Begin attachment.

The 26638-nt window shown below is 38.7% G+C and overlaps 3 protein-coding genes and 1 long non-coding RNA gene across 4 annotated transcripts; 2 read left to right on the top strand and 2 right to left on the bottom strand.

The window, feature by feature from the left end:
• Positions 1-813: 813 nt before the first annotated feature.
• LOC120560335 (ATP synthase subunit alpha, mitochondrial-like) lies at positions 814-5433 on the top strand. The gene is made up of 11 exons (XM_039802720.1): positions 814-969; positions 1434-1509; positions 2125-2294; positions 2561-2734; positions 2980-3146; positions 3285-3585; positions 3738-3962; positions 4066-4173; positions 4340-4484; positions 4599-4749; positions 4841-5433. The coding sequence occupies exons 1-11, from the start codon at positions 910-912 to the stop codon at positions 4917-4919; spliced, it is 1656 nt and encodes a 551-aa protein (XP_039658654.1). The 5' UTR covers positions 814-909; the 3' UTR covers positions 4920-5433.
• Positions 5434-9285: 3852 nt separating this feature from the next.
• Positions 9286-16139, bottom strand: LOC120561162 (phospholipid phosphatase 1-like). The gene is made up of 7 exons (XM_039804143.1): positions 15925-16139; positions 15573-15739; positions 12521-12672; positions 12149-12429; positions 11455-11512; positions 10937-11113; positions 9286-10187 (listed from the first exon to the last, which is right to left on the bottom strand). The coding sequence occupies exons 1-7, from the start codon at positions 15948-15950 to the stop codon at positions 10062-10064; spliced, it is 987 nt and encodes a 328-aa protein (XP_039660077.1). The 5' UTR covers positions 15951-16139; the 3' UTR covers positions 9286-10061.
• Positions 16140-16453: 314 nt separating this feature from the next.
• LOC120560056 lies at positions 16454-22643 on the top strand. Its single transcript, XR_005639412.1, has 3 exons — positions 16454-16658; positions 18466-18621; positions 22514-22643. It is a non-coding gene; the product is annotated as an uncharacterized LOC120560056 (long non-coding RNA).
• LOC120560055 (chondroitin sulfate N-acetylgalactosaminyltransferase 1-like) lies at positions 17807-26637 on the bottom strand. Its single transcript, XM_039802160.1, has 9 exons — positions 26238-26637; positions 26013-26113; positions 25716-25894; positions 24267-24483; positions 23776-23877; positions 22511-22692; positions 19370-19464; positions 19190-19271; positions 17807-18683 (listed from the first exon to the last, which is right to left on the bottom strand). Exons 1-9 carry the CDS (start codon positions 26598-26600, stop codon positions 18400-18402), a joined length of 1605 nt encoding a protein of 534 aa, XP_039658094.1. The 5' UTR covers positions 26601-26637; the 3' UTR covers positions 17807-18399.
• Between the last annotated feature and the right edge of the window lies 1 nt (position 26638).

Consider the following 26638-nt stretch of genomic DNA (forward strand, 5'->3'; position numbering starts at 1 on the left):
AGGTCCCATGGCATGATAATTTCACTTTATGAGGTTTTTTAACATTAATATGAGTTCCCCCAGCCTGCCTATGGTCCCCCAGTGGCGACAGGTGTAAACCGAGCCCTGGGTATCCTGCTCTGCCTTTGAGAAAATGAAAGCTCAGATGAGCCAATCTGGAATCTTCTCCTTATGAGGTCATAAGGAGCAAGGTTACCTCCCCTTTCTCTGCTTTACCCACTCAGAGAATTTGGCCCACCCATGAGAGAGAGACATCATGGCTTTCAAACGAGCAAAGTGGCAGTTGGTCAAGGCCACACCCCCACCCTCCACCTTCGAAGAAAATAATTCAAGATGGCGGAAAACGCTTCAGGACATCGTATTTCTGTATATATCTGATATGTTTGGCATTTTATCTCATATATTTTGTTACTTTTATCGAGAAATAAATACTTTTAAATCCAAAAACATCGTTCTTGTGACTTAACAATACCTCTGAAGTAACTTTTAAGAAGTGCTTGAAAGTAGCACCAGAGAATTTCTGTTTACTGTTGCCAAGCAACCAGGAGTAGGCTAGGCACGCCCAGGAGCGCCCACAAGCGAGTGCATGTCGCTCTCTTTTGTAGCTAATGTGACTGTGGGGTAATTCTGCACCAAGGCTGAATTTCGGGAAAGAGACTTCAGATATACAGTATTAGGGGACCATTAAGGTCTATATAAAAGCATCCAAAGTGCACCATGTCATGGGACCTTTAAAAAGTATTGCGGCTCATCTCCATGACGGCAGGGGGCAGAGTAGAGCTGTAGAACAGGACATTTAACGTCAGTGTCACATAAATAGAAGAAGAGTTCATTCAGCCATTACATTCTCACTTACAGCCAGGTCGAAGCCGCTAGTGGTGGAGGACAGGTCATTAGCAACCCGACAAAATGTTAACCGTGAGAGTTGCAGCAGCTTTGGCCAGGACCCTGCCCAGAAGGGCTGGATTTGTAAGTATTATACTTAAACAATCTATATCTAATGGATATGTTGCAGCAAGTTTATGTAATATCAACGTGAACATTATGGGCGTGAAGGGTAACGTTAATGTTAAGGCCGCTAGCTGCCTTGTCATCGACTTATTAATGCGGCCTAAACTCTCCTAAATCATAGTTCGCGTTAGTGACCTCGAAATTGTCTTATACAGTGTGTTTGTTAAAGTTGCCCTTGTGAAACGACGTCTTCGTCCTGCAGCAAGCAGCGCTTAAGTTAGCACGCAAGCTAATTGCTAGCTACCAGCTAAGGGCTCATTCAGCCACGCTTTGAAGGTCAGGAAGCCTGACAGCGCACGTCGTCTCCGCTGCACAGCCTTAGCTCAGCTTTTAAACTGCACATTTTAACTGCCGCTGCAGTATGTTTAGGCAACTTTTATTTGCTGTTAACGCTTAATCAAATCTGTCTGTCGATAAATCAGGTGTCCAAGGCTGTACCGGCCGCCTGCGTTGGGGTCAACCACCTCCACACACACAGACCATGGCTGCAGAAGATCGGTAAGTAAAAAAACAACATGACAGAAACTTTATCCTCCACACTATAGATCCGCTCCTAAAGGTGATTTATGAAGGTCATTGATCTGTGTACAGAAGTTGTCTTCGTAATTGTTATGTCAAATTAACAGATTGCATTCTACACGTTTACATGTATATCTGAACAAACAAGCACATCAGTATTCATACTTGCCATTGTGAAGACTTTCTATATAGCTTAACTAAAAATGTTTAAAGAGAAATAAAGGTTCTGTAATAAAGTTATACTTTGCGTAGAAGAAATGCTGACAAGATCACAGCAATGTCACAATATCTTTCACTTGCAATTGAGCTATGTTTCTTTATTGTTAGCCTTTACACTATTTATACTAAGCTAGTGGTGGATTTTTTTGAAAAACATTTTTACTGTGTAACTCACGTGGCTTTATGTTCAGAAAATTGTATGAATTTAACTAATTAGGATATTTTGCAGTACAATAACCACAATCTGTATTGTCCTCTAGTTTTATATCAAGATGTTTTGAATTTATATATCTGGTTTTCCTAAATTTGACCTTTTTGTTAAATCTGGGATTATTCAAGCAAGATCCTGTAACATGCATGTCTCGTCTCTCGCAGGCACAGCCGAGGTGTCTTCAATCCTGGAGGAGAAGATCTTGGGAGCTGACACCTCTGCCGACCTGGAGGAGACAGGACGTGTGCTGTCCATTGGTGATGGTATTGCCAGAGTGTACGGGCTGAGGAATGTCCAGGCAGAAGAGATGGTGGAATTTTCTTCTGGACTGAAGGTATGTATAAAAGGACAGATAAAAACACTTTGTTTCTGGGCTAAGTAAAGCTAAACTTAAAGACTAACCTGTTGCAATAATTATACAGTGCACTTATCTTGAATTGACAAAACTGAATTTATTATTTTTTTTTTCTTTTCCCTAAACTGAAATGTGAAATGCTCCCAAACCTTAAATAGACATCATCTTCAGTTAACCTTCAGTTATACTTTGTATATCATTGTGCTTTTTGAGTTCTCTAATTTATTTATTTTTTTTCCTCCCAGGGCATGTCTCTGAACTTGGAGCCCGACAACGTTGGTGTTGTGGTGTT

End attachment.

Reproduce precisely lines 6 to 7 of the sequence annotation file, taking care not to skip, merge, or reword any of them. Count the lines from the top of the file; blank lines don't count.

• Positions 9286-16139, bottom strand: LOC120561162 (phospholipid phosphatase 1-like). The gene is made up of 7 exons (XM_039804143.1): positions 15925-16139; positions 15573-15739; positions 12521-12672; positions 12149-12429; positions 11455-11512; positions 10937-11113; positions 9286-10187 (listed from the first exon to the last, which is right to left on the bottom strand). The coding sequence occupies exons 1-7, from the start codon at positions 15948-15950 to the stop codon at positions 10062-10064; spliced, it is 987 nt and encodes a 328-aa protein (XP_039660077.1). The 5' UTR covers positions 15951-16139; the 3' UTR covers positions 9286-10061.
• Positions 16140-16453: 314 nt separating this feature from the next.